Monday, December 25, 2017

Proof of a Movie God: Die Hard

The Movie God works in mysterious ways. Every now and again one of us puny humans will get an idea for a great movie and then proceed to try and screw it up through all sorts of bad decisions, bickering, and other typical people stuff. The Movie God steps in at various points along the way and steers the boat, so to speak. To most of us they seem like strange coincidences or just pure luck. To me, they're proof a Movie God. I realize that many of you reading this may be skeptical. This feature will attempt to convert you non-believers.

I haven't done one of these "Biblical" stories in quite a while, but I felt today would be a great time to get back to it. After all, it's Christmas Day. And I'm going to talk about a Christmas movie...depending on who you ask.

By now, you probably know Die Hard as the seminal action-flick released in 1988 that quite literally altered the genre. It's been given more sequels than necessary, copied countless times, and parodied just as many. The main character's catchphrase is one of the most recognizable movie quotes in cinematic history. The film itself has become such a huge part of pop-culture, it truly is one of the movies you have to see before you die. However, it would not have made it to theaters near you without a large hand by Movie God.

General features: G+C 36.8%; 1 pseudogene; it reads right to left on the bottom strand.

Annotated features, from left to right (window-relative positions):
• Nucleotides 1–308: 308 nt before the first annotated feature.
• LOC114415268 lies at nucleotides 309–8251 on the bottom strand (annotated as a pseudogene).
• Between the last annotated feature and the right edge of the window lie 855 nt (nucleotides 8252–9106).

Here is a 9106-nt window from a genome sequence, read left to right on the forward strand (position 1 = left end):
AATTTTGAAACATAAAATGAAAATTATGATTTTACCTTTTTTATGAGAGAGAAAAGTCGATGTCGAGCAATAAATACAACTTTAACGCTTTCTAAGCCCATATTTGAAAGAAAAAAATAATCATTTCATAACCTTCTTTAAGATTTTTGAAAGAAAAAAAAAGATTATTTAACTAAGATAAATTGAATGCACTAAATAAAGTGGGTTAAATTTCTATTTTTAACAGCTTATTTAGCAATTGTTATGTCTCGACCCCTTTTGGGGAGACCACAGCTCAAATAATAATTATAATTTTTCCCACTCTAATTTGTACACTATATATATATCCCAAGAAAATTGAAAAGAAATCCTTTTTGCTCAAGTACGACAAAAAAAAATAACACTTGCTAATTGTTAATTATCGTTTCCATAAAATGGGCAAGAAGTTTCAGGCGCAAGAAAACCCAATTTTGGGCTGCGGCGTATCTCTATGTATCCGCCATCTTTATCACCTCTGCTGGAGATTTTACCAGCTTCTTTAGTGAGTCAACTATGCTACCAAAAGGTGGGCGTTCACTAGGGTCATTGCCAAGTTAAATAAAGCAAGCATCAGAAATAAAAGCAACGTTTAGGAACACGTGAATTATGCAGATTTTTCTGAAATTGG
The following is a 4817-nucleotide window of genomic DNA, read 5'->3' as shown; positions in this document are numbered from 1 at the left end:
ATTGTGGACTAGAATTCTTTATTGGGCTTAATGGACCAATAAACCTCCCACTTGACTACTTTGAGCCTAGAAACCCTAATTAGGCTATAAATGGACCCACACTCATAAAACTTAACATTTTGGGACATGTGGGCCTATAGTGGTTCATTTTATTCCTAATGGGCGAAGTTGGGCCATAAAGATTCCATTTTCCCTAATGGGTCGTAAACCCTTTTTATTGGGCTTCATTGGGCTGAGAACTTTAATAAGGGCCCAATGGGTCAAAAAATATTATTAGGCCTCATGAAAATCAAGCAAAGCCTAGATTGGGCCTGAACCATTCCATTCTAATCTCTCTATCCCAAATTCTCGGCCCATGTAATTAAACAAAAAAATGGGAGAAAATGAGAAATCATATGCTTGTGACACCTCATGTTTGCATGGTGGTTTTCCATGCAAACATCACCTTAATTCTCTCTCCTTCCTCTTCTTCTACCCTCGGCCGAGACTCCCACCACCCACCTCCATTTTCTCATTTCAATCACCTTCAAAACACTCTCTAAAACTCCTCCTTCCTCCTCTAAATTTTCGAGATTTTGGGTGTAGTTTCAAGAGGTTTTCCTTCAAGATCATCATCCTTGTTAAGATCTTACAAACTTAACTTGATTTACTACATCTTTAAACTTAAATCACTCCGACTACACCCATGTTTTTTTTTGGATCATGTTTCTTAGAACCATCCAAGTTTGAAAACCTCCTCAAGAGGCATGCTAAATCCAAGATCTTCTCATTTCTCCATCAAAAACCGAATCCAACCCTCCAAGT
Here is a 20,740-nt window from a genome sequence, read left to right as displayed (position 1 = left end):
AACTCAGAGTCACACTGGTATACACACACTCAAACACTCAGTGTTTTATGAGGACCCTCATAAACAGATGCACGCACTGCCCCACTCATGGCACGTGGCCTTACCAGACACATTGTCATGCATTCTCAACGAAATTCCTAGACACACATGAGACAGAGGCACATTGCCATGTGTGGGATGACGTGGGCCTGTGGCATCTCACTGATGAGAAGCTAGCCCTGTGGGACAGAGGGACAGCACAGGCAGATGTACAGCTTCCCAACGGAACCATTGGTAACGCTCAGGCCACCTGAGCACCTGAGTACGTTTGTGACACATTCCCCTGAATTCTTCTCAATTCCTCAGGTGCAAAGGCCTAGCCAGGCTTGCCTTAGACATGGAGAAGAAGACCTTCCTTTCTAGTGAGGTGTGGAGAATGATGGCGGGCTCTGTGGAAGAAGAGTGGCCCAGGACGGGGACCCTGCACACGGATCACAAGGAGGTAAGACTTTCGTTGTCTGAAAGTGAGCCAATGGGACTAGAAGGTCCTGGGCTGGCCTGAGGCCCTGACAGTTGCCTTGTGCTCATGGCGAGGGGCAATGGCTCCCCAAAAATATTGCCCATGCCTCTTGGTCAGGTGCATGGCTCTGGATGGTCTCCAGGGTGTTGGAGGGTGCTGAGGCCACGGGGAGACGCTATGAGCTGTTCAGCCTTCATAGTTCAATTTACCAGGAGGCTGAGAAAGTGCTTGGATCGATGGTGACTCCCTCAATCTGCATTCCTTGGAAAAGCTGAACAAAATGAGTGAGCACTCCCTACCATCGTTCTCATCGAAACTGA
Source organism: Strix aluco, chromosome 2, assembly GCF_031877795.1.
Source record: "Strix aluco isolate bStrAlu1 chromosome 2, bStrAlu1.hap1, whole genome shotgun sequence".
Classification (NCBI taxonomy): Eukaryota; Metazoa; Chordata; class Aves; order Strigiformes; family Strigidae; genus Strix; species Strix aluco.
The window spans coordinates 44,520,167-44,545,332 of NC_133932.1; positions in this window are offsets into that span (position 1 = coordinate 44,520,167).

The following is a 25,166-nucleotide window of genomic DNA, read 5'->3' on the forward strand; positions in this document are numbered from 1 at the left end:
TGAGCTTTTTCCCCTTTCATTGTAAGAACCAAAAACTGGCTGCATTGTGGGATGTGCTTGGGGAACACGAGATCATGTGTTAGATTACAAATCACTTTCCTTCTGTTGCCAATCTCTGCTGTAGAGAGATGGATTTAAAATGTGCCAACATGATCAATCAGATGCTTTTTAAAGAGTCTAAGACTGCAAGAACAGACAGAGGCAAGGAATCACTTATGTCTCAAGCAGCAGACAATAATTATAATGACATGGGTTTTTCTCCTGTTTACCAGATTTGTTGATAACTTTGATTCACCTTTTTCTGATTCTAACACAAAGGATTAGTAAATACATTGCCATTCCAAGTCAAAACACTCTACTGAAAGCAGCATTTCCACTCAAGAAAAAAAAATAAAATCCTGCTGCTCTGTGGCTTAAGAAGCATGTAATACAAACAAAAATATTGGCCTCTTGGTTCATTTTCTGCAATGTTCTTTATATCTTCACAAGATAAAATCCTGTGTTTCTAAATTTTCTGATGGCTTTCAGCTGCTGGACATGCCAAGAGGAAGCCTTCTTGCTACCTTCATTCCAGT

The journey from man's imagination to iconic movie actually begins way back in 1966 with a novel written by Roderick Thorpe called The Detective. Two years later, it was made into a film of the same name starring everyone's favorite crooner, Frank Sinatra, as New York City detective Joe Leland. It went on to become the 20th highest grossing film of 1968, pulling in about $13 million at the box-office. To entice Sinatra to take the role in the first place, it was put into his contract that he would be offered first crack at reprising his role if a sequel were ever made.

In 1974, Movie God gave Mr. Thorpe the inspiration he needed in the form of the classic disaster film The Towering Inferno. After watching this, he was mysteriously motivated to finally pen a sequel to The Detective. It's about good old Joe Leland, now retired, visiting his daughter in the skyscraper where she works during her company's Christmas party when a group of German terrorist take over. The book, titled Nothing Lasts Forever, was published in 1979. In the mid-80s, efforts began in earnest to bring Nothing Lasts Forever to the big screen by 20th Century Fox. As they had to, the lead role was offered to Frank Sinatra. Ol' Blue Eyes turned the role down mostly because, as Movie God was well aware, he was 73 years old. He had no interest in taking a part which required him to crawl around in air ducts. The main character's name was changed to John McClane, it became his wife working in the building instead of his daughter, the terrorists were downgraded to thieves, and any apparent connections to The Detective were removed. But Movie God's work wasn't done.